She gets real shy and sheepish, turns away for awhile and says, "I . . . I don't know.  I know it's silly, but I don't know about cameras and phonographs and pencils and everything.  I'm used to what I'm doing. I guess I'm actually a little scared."

"You're the best sixth grade teacher we have.  I know that I sound like a politician saying this, but it's true.  And I need your help in how to teach well.  Maybe I can help you with the tech stuff."

"Tom, you're a great teacher and I'm up for this plan."

So, she agrees and adds a bunch of awkward self-deprecating humor.  We're not used to encouraging one another - not real encouragement.  Sure, I might say, "You have a really pretty new mustang.  I bet it has a ton of horsepower" or "Nice mutton chops.  They have a real Chester Arthur look to them."  But no one compliments another teacher on anything deeper.

Perhaps it's that we're the first generation of teachers to work in a factory school and on some level, we all still interact as if we are in one-room school houses.  I'm at home with my students.  I can take their compliments and add my own feedback and yet, move into the hallway and hear a compliment from a teacher and it shakes me up a bit.

miscommunication on the idea of story

Sometimes people say, "tell your story," and that's not what they want to hear.  What they want is, "tell us a bulleted point list of your accomplishments."  What they mean is more "tell us your resume" than "tell us your narrative, rife with conflict, character development and confusing paradoxes."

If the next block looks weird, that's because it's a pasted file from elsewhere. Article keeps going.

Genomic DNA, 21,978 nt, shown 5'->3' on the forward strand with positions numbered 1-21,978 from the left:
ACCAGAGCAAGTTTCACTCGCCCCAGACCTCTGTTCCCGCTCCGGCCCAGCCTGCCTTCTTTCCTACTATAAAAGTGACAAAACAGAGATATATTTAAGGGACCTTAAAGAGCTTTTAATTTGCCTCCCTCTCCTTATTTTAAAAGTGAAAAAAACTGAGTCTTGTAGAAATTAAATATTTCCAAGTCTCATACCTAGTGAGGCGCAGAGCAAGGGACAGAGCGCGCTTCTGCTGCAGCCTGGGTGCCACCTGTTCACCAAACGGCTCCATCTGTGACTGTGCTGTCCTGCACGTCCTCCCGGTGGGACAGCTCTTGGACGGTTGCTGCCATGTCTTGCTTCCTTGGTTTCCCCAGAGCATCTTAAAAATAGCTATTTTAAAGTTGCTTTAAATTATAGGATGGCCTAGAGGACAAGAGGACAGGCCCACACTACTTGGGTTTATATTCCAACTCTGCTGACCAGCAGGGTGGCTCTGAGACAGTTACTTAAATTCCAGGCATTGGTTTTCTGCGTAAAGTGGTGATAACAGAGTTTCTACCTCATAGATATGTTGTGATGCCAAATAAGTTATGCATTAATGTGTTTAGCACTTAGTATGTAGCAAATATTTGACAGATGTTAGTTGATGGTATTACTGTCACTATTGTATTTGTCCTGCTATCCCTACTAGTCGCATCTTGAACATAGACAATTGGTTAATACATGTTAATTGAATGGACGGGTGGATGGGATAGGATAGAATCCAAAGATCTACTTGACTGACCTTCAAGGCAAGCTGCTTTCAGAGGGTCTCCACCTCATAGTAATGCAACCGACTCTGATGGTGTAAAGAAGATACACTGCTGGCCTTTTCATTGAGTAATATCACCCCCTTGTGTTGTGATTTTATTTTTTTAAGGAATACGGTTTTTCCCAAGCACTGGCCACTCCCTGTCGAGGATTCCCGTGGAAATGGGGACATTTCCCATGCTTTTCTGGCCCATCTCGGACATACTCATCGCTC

I missed that idea entirely today at a Very Important Meeting.  One of the judges for a large education grant asked me, in the middle of my class, "Would you share your story of pencil integration?"

"I guess it's a bit of a love story," I explained.

He furrowed his eye brows and stroked his handle-bar mustache.  "I'm not seeing your point entirely."

"You know it's a bit trite, I suppose.  I fell in love with pencils.  I mean, I thought I knew pencils.  I could talk about the feel of a pencil in my hands and the moment of excitement when I first scribble some words. But I think I was in love with the idea of pencils.  I mean, it was the notion of writing and editing my words - the idea of it - not the act itself that I loved."

"I'm not sure I'm understanding it one bit," he answered.

"I do this with all technology, I guess.  I fall in love with it before I know it.  Then I see a dark side and I run.  For me, with pencils it was the notion of the temporary side of pencils that scared me.  It was the question about sloppiness.  I love to write, but I was afraid I would be too casual and my writing would decline."

"And .  . . "